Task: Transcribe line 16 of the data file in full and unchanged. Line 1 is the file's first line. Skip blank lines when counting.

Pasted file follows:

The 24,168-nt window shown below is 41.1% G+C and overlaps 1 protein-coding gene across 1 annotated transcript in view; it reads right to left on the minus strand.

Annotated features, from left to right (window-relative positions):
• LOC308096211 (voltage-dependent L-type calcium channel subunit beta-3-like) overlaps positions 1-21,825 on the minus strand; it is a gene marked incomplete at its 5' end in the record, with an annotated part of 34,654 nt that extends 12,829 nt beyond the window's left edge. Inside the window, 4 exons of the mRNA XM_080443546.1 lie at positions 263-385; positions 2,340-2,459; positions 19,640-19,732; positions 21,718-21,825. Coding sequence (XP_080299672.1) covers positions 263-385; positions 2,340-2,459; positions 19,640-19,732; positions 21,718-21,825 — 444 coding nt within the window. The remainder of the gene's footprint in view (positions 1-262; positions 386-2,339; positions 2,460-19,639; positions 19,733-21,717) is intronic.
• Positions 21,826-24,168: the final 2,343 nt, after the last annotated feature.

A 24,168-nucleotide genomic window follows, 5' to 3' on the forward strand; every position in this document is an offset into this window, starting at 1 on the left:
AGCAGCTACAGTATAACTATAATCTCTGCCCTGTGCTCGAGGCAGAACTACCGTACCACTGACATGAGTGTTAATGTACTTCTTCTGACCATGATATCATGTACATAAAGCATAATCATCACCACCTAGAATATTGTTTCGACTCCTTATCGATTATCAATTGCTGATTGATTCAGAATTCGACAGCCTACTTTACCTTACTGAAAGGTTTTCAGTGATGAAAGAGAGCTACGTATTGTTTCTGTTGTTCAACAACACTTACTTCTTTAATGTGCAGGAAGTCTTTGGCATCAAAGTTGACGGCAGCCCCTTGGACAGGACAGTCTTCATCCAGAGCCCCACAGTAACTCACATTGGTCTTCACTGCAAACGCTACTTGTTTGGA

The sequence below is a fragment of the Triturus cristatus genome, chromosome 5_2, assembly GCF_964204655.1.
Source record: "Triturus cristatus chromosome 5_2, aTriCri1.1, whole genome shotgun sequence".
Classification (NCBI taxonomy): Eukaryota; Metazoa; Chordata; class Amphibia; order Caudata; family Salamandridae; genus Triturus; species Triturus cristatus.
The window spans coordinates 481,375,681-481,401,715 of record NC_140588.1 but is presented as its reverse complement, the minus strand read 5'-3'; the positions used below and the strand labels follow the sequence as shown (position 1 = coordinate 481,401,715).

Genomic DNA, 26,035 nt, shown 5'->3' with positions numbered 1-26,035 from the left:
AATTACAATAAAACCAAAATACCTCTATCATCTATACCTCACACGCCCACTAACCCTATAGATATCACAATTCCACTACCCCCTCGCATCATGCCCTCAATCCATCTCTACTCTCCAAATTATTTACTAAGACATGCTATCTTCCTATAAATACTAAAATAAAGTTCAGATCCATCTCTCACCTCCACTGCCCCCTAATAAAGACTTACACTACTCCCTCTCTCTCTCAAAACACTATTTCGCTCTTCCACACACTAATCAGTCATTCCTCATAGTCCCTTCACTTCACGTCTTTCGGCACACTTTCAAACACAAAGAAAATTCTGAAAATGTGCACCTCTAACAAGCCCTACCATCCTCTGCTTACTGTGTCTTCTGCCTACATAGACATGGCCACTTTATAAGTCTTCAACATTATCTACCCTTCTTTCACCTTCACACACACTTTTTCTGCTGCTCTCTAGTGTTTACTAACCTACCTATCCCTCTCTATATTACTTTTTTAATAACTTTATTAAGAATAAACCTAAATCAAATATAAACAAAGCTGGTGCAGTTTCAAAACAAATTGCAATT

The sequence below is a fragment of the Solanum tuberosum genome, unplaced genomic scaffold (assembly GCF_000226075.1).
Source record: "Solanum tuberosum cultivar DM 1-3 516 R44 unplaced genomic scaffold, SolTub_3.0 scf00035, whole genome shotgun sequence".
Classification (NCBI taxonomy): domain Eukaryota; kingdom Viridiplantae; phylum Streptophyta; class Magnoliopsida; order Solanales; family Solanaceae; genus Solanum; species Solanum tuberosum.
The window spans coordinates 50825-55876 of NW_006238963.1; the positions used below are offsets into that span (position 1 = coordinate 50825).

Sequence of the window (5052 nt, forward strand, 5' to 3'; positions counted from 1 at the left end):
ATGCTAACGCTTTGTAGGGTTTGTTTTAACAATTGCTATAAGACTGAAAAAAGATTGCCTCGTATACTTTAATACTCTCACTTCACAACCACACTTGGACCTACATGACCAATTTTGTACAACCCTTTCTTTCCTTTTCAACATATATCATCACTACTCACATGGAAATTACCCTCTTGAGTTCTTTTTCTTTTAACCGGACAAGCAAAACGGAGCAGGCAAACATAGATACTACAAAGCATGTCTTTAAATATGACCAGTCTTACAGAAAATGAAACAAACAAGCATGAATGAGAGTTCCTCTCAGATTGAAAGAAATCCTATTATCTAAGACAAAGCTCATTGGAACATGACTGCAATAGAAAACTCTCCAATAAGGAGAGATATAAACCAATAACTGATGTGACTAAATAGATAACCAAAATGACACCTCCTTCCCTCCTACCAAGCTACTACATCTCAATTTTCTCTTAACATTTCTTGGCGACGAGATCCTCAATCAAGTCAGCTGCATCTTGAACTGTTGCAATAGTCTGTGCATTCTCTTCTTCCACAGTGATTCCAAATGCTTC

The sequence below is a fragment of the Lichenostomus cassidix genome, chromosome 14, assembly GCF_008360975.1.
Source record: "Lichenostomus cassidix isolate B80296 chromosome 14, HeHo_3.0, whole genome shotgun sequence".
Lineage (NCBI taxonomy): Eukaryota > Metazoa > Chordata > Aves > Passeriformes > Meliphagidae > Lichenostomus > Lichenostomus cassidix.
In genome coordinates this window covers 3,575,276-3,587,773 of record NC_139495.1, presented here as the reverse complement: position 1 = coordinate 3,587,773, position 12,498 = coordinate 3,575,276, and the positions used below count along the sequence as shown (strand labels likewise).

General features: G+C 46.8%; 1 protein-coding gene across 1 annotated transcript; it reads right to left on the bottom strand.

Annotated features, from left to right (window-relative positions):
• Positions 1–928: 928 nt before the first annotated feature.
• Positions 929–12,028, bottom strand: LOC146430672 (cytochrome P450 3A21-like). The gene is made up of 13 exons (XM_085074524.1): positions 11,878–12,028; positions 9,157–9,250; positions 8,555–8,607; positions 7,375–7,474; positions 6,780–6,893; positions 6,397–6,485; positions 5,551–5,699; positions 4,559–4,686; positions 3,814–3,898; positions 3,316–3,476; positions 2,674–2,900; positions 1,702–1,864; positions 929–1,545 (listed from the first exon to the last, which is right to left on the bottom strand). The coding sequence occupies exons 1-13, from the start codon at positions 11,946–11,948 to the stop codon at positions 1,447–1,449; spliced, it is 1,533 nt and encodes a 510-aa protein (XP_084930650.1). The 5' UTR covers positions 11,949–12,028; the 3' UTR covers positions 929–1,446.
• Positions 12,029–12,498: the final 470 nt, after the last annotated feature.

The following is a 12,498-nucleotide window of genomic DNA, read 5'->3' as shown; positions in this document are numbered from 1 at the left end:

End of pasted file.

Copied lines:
The window spans coordinates 50825-55876 of NW_006238963.1; the positions used below are offsets into that span (position 1 = coordinate 50825).